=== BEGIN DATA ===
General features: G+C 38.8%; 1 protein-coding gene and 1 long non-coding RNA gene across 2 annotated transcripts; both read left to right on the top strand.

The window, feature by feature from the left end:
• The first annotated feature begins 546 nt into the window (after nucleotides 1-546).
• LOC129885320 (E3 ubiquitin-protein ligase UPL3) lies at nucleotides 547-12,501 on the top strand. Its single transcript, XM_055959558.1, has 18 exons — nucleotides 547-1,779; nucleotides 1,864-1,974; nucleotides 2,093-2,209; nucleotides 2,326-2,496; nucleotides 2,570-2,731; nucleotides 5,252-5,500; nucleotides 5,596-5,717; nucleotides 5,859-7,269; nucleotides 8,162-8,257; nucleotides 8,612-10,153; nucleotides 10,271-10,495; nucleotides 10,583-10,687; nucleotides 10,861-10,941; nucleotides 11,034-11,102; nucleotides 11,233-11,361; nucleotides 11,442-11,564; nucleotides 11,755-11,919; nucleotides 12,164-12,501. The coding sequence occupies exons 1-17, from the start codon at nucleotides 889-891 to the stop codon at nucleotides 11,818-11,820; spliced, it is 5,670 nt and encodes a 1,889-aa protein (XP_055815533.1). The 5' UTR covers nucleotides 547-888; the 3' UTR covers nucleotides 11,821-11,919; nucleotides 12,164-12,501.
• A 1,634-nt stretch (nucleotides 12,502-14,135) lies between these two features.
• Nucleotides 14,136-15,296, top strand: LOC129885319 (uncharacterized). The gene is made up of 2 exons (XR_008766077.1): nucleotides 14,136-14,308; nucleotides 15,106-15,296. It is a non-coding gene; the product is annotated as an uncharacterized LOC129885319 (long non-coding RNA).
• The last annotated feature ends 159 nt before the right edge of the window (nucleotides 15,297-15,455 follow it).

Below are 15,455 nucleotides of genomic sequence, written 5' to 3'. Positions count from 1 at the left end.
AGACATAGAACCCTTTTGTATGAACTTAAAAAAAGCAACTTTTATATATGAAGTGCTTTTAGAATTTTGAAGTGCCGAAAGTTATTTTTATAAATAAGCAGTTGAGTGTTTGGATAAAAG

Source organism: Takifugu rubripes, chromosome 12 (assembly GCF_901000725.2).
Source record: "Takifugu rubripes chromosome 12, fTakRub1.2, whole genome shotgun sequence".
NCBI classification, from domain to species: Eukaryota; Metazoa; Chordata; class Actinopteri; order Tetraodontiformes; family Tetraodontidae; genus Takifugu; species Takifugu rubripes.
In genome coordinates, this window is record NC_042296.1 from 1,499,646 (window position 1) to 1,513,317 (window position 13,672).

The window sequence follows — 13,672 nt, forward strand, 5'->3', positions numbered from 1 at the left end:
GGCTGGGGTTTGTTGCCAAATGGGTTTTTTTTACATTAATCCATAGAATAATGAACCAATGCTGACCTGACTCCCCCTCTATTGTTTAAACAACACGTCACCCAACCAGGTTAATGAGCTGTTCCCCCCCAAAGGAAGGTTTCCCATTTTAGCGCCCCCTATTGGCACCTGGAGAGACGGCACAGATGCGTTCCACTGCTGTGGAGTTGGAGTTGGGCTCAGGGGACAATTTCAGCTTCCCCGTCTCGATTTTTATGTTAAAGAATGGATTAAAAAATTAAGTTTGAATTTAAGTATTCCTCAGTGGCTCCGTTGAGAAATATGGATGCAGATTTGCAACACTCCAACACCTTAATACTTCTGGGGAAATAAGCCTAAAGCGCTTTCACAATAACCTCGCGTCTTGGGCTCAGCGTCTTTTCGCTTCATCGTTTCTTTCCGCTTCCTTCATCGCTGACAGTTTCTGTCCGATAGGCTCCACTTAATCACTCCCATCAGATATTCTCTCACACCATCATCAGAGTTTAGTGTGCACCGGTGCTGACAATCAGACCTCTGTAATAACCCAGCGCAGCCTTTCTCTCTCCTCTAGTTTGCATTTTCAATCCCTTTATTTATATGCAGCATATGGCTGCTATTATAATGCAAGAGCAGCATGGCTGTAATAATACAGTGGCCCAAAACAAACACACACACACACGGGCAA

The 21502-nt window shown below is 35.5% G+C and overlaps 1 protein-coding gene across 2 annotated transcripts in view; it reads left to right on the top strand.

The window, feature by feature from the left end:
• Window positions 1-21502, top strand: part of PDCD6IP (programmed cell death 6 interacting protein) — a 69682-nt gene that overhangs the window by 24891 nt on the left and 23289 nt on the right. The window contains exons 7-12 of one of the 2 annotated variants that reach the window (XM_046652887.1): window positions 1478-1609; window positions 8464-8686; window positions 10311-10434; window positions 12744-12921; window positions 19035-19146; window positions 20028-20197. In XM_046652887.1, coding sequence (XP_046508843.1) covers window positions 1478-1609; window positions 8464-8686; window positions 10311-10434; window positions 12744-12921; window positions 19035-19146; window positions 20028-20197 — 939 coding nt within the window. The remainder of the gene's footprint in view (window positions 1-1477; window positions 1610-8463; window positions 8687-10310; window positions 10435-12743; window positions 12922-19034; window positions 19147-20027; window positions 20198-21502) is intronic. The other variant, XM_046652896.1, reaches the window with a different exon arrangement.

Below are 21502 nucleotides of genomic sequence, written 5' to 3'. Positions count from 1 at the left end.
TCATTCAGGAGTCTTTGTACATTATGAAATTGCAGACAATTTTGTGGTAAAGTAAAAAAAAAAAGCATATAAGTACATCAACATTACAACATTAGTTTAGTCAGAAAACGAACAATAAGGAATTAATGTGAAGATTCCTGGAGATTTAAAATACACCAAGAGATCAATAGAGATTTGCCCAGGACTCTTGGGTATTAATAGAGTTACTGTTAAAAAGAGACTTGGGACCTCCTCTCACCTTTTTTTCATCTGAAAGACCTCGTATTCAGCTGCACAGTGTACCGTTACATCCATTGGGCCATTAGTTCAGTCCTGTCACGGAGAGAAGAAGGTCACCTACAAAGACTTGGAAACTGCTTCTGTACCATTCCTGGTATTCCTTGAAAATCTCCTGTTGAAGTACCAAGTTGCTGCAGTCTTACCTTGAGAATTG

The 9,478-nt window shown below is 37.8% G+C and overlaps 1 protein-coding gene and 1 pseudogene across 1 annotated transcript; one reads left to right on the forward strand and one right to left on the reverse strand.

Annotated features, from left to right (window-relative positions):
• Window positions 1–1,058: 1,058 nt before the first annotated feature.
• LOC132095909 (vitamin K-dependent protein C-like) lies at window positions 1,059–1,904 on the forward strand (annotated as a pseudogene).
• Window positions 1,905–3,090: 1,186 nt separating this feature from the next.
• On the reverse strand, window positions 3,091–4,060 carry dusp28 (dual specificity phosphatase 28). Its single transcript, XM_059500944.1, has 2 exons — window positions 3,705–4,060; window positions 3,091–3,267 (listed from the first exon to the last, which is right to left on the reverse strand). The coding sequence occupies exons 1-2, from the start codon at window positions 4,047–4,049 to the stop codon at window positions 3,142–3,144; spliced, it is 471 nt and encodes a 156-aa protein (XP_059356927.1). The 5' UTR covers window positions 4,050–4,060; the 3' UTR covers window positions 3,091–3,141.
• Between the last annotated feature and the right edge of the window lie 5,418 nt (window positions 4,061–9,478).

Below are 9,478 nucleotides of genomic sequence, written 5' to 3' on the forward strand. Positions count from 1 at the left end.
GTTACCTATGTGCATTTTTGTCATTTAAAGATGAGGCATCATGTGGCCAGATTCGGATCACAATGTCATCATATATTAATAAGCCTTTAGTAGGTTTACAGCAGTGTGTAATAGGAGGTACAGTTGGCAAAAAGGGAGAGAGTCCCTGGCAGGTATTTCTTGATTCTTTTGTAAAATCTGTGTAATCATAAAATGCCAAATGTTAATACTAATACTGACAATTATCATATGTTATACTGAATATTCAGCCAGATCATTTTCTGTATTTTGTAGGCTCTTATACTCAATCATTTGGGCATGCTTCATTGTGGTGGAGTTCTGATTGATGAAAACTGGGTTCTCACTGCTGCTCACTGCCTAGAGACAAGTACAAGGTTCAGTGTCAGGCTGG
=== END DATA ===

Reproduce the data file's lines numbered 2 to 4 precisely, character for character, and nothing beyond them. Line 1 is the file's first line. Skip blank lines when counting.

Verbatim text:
The window, feature by feature from the left end:
• The first annotated feature begins 546 nt into the window (after nucleotides 1-546).
• LOC129885320 (E3 ubiquitin-protein ligase UPL3) lies at nucleotides 547-12,501 on the top strand. Its single transcript, XM_055959558.1, has 18 exons — nucleotides 547-1,779; nucleotides 1,864-1,974; nucleotides 2,093-2,209; nucleotides 2,326-2,496; nucleotides 2,570-2,731; nucleotides 5,252-5,500; nucleotides 5,596-5,717; nucleotides 5,859-7,269; nucleotides 8,162-8,257; nucleotides 8,612-10,153; nucleotides 10,271-10,495; nucleotides 10,583-10,687; nucleotides 10,861-10,941; nucleotides 11,034-11,102; nucleotides 11,233-11,361; nucleotides 11,442-11,564; nucleotides 11,755-11,919; nucleotides 12,164-12,501. The coding sequence occupies exons 1-17, from the start codon at nucleotides 889-891 to the stop codon at nucleotides 11,818-11,820; spliced, it is 5,670 nt and encodes a 1,889-aa protein (XP_055815533.1). The 5' UTR covers nucleotides 547-888; the 3' UTR covers nucleotides 11,821-11,919; nucleotides 12,164-12,501.